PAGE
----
5. The Genesis Only Pioneered Mature Gaming Because Atari Rejected It
In the late 80s, Sega and Atari began discussing the possibility of Atari localizing Sega's Mega Drive console for the American market. Negotiations even went far enough for Atari to provide Sega with a list of possible names for the American version of the system. Eventually, however, Atari decided that licensing the Mega Drive for an American release just wasn't worth the money, and the deal was off.
Without a distributor in place, Sega's Japanese headquarters tasked Sega of America with releasing the console themselves. Their desperation to make headway against Nintendo was what triggered them to do something that had previously seemed counterintuitive: eschew the traditional child demographic and instead target teenagers and adults.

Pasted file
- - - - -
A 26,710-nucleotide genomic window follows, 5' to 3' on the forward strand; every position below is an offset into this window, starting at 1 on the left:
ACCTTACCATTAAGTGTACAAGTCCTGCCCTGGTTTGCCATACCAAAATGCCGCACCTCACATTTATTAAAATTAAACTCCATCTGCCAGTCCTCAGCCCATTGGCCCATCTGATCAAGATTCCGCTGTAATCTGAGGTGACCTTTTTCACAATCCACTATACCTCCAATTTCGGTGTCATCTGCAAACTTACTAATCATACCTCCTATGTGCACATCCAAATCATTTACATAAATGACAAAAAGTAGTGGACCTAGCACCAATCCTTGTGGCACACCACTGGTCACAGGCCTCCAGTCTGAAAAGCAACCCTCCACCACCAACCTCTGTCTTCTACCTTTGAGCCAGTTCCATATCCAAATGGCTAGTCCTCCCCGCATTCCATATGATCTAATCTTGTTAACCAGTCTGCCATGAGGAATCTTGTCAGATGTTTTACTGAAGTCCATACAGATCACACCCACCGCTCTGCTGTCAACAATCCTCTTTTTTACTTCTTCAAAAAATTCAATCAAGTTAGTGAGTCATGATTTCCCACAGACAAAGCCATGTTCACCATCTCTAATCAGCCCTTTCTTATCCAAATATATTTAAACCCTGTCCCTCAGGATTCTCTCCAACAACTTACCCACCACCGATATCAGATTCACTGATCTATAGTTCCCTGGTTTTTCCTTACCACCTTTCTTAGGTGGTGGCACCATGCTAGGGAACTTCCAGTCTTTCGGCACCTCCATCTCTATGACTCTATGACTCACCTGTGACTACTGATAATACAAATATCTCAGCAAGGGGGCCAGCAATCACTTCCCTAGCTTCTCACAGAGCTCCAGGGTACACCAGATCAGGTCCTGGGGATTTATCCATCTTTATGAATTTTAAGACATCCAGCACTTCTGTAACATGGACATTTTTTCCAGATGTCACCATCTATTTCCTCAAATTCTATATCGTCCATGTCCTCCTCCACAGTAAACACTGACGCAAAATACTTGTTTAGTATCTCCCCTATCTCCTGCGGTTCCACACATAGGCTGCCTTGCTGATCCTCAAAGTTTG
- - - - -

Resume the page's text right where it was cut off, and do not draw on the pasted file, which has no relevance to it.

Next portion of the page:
It was a revolutionary tactic, and it worked - Sega successfully positioned themselves as the cool, more mature company, while Nintendo and others were seen as childish and outdated. Once Sega proved it was viable, attracting older audiences became the norm in the video game industry, and it still is today - and it likely would have never happened had Atari released the console instead of Sega.
The Atari talks weren't completely fruitless for Sega, as they did decide to go with one of the names Atari had recommended - Genesis.